Dear Colleagues,

Libraries are undergoing a major and dramatic change. More and more information is digital, and books are not looked to as a vital information resource as they have been in the past. On top of this, the space that libraries once occupied is very valuable and often it is being repurposed for other needs. We are seeing that play out right in our own J. Otto Lottes Health Sciences Library at our medical school.

I was talking to Christina Pryor, director of the health sciences library, about how we at MU are accommodating to the new Information Age and space demands. Over the last several months in anticipation of the first and third floors in Lottes being converted to offices, I have learned that the several hundred thousand books and journals that were located there have gone to a new home: the UM Libraries Depository.

J. Otto Lottes Health Sciences Library
The depository provides high-density storage in an excellent climate-controlled environment.

The depository is located in Columbia and was originally built in 1997 to house books from all four campuses in the UM System. Over the last 18 months, the size of the warehouse has been nearly doubled. Currently, the UM Libraries Depository can house 2.5 million volumes.

I recently took a visit to the depository with Christina, and while there, I met Corrie Hutchinson, associate university librarian for acquisitions, collections, and technical services, and Kevin McFillen, supervisor of the UM Libraries Depository. They gave me an amazing tour of the warehouse on Lemone Industrial Boulevard on the east side of U.S. Highway 63. I have never been in a book facility of this size and scope. These pictures convey most of the story of how impressive this collection of resources truly is.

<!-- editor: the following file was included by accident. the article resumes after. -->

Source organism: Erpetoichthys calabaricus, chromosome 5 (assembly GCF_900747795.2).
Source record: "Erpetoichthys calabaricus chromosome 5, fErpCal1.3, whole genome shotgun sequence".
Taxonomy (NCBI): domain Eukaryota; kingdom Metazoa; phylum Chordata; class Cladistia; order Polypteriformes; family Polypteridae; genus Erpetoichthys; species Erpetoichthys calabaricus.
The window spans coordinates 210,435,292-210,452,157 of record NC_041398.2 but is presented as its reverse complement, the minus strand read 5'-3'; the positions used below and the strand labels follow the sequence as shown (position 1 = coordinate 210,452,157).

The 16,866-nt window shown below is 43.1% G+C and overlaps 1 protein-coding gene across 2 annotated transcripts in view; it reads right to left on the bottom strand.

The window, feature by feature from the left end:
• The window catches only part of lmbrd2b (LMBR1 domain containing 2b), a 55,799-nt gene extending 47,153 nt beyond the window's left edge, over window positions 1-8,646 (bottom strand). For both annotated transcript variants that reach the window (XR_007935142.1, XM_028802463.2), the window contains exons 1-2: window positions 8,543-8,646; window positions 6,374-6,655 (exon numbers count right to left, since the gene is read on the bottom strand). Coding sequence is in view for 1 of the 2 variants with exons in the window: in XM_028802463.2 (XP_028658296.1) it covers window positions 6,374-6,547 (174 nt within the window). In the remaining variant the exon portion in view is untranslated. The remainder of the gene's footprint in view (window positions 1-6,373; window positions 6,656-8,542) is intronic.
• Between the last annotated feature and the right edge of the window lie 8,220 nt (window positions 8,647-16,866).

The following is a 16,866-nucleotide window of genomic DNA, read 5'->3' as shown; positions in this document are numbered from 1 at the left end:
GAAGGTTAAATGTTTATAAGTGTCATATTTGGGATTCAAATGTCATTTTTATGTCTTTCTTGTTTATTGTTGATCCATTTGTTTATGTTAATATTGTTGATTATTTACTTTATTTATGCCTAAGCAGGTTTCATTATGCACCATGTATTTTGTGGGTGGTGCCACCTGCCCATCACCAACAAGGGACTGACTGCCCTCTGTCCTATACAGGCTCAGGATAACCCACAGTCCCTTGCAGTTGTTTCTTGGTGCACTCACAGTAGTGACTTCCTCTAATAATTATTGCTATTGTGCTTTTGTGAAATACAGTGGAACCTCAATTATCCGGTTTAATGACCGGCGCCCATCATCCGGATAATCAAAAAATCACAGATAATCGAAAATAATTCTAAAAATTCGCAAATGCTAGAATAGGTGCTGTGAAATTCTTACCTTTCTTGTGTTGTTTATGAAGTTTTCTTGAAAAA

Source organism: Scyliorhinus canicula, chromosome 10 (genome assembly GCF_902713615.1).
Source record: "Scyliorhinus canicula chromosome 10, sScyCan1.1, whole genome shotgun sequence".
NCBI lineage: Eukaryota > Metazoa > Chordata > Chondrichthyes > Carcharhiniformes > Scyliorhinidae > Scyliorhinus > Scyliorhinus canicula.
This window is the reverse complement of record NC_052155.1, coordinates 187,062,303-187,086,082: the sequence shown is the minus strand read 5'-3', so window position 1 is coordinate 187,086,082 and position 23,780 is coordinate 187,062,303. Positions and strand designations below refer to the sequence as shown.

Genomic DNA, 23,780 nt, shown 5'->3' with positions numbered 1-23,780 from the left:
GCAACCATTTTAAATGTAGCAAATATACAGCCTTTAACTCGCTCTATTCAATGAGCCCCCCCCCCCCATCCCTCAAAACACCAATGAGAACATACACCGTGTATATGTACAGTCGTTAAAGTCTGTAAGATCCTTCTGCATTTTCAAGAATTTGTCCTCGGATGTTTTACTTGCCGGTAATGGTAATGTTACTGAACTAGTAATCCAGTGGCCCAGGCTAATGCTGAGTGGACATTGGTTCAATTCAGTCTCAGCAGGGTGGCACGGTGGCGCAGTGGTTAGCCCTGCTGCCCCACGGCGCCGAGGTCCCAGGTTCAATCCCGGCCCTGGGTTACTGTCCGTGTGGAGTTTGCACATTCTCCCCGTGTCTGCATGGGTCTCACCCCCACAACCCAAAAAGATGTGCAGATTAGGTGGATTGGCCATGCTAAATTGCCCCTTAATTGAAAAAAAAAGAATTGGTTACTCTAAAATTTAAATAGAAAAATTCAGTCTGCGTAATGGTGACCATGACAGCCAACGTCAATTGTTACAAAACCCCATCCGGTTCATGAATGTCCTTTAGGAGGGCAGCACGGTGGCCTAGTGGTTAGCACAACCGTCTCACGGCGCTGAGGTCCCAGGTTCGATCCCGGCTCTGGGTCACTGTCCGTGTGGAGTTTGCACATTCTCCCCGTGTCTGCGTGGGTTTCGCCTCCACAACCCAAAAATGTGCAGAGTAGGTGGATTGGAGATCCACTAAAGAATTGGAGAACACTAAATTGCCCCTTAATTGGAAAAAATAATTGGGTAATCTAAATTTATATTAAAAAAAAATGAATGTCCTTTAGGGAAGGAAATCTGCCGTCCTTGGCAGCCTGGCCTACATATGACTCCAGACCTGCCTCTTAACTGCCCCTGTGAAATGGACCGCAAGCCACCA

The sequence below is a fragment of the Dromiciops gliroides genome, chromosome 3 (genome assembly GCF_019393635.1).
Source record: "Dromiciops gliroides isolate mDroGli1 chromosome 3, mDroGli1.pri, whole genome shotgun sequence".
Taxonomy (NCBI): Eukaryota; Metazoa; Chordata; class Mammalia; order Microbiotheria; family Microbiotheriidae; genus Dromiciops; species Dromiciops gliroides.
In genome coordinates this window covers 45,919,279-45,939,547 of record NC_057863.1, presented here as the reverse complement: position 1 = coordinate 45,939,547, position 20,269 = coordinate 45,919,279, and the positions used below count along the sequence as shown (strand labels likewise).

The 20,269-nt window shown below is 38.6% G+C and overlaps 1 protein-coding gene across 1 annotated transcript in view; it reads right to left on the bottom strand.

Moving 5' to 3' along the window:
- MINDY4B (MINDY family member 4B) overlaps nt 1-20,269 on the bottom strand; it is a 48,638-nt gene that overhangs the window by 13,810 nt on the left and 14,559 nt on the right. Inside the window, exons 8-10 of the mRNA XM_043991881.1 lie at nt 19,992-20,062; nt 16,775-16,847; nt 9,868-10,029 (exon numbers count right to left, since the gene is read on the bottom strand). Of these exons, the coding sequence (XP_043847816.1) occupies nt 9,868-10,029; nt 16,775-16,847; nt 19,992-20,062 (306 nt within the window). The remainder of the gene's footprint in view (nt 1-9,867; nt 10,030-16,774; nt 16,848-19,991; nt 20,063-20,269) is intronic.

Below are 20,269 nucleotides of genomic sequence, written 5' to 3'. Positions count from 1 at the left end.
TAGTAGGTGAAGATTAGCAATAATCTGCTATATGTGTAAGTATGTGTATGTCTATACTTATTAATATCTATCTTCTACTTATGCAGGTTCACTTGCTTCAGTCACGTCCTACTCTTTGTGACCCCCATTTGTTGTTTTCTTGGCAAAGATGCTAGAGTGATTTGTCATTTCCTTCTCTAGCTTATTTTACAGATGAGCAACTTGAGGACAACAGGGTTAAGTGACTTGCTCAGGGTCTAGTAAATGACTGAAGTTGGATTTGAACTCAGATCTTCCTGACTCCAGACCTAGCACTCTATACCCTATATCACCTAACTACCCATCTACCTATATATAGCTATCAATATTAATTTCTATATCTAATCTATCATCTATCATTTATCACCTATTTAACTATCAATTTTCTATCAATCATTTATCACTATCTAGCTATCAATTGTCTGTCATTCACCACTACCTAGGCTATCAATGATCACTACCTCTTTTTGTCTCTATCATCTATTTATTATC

Dr. Barohn with Corrie Hutchinson, Christina Pryor and Kevin McFillen
 I am joined here with Corrie Hutchinson, Christina Pryor and Kevin McFillen.

You can request a book from the depository online and it will be delivered to you on your home campus in 24 hours.

I am so very glad that the University of Missouri has a preservation system for books, because not all universities have a resource like this. Kevin tells me that only 75 universities have similar depositories.

J. Otto Lottes Health Sciences Library
These controlled environments ensure that valuable, yet fragile, paper materials will be available for generations to come.

Information and knowledge is essential, and not every resource is digital. Printed books have been a resource for hundreds of years, and thanks to the UM Libraries Depository, these resources will live on in Missouri.


Rick Barohn, MD
Executive Vice Chancellor for Health Affairs and Hugh E. and Sarah D. Stephenson Dean, School of Medicine